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Pete Nielsen
“These are all pathways, but recovery is more than a pathway; it is a lifestyle and a mindset.”

Pete Nielsen

CEO, NBHAP

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What is Recovery Capital?

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Recovery Capital refers to the internal and external resources necessary to achieve and maintain recovery. It recognizes that a variety of elements — personal, family, social, community — can support or jeopardize recovery depending on how we use our capital.

This Recovery Capital module will help you assess what capital you’ve developed and how to build more over time. Identifying your strong and weak areas can help you build a solid foundation in recovery.


In their first article, “Recovery Movement”, David Best and Alexandre Laudet seek to define “recovery capital” as the sum of resources necessary to initiate and sustain recovery from substance misuse. These resources include support from parents and family, partners, friends and neighbors; but also key are the individual’s engagement with, commitment to and participation in the community and its values. This means that the individual gets to contribute in ways that add value and take away things that do not. This type of frees choice is rooted the individuals’ right to self-determination in their own recovery, as opposed to having it pre-prescribed or predetermined.

In the article “The Potential of Recovery Capital”, Best and Laudet further describe the concept of recovery capital as contagious ‘ -– in a good way. “There is also the recognition that recovery is something that is grounded in the community and that it is a transition that can occur without professional input, and where professional input is involved, the extent of its role is far from clear. We are also increasingly confident that recovery is contagious and that it is a powerful force not only in transforming the lives of individuals blighted by addiction but in impacting on their families and communities as well.”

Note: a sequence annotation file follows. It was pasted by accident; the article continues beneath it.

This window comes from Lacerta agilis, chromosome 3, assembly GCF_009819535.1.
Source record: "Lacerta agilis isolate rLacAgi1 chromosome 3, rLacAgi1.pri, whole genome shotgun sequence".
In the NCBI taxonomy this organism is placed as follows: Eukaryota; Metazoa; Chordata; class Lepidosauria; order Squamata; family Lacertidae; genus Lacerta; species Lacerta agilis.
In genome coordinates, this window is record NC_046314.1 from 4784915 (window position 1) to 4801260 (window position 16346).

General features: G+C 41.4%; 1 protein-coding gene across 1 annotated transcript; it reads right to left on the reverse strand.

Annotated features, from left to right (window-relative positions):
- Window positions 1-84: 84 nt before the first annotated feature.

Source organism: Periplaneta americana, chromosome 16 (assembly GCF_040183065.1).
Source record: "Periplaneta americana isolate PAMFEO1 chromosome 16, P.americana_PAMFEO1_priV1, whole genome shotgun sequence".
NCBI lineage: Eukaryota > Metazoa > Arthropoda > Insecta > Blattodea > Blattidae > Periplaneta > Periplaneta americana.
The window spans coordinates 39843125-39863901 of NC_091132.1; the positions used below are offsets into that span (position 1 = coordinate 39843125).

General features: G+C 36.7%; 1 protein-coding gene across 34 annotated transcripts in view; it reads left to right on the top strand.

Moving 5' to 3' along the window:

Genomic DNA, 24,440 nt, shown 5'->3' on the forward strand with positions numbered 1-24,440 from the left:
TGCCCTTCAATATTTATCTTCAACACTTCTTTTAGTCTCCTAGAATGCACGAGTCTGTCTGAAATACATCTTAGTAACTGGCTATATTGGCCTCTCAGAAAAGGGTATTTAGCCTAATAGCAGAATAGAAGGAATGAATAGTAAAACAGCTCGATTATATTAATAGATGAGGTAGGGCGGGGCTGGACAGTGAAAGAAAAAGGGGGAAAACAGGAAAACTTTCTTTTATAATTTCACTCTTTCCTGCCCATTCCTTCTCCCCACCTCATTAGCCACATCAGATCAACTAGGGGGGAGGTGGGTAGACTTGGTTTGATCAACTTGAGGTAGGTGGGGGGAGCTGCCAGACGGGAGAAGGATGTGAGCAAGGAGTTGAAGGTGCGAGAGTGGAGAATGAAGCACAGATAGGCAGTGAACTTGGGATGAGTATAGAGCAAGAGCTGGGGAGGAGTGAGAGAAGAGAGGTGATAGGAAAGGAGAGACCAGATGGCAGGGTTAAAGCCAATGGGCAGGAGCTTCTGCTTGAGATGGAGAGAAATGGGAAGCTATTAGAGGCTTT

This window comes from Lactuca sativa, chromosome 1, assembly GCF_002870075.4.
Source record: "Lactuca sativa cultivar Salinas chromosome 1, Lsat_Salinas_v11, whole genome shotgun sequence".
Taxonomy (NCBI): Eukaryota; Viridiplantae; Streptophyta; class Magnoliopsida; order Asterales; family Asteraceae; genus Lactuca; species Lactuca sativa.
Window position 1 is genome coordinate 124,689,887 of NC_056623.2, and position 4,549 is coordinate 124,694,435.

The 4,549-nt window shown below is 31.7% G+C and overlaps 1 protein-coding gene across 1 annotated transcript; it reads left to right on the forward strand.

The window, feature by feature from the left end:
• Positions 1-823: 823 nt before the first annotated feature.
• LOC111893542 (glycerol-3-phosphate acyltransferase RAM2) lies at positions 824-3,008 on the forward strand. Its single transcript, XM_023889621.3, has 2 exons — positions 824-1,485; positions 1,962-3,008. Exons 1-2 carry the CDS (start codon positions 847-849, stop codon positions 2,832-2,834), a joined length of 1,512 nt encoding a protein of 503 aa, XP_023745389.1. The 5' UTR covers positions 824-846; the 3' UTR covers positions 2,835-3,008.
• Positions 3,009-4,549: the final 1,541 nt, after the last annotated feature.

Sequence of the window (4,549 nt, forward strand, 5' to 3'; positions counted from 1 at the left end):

Recovery Capital interacts with problem severity to shape the intensity and duration of support needed to initiate and sustain recovery. Re-evaluation of Recovery Capital during the recovery journey may be used to determine the quality and even duration of successful sustained recovery from addiction.

So recovery capital is the sum of resources that help to start the journey or process of recovery. Resources that are a part of recovery capital can include parents, families, partners, friends, and neighbors. It also can refer to the person’s willingness to be sober, their commitment to their community, and the amount they engage and participate in value systems.

There are four parts of recovery capital; social capital, physical capital, human capital and cultural capital.

  • Social recovery capital is the sum of resources a person has due to their relationships with other people. This could mean support from and commitments to groups of people. Family membership, friendships, commitments, obligations to 12 step meetings, etc.
  • Physical recovery capital is the resources that are tangible. For instance, physical recovery capital would be property or money that increases the options in recovery for this person. An example would be being able to afford to move to a different location or afford a better treatment center.
  • Human recovery capital is resources such as skills, health, aspirations, hopes, and personal resources that can help someone prosper. Things such as the amount of an education a person has and how intelligent they are. The reason this is a part of recovery capital is that these things can help with some of the solution-based parts of recovery.
  • Cultural recovery capital includes a person’s beliefs, attitudes, and values that tie them to social conformity and their ability to fit into dominant social behaviors.

In order to assess or see how much recovery capital a person has is the focus on the enmeshment of social, human, and cultural recovery capital.

a graph titled 'Substance Use Recovery Continuum Stages Breakdown' with the BHAP logo in upper left and CCAPP logo on upper right. Three lines: Substance Use Recovery Continuum, Stages of Change, and Stages of Recovery

Z Code Substance Use Recovery Reference Guide (Z SURR Guide)

Z Codes graph

NBHAP and R1 Learning have taken the guesswork out of aligning what we do to SDOHs with Z SURR Guide. We have cut the telephone lines and created a simple graphic that can be used to translate recovery capital to z-coding. As we move forward, we can now all speak the same language.

Substance Use Recovery Map

the Substance Use Recovery Map

You can download the Substance Use Recovery Map, as well as purchase a poster version (three sizes available) for your organization.

For more information on the Substance Use Recovery Map, go here.

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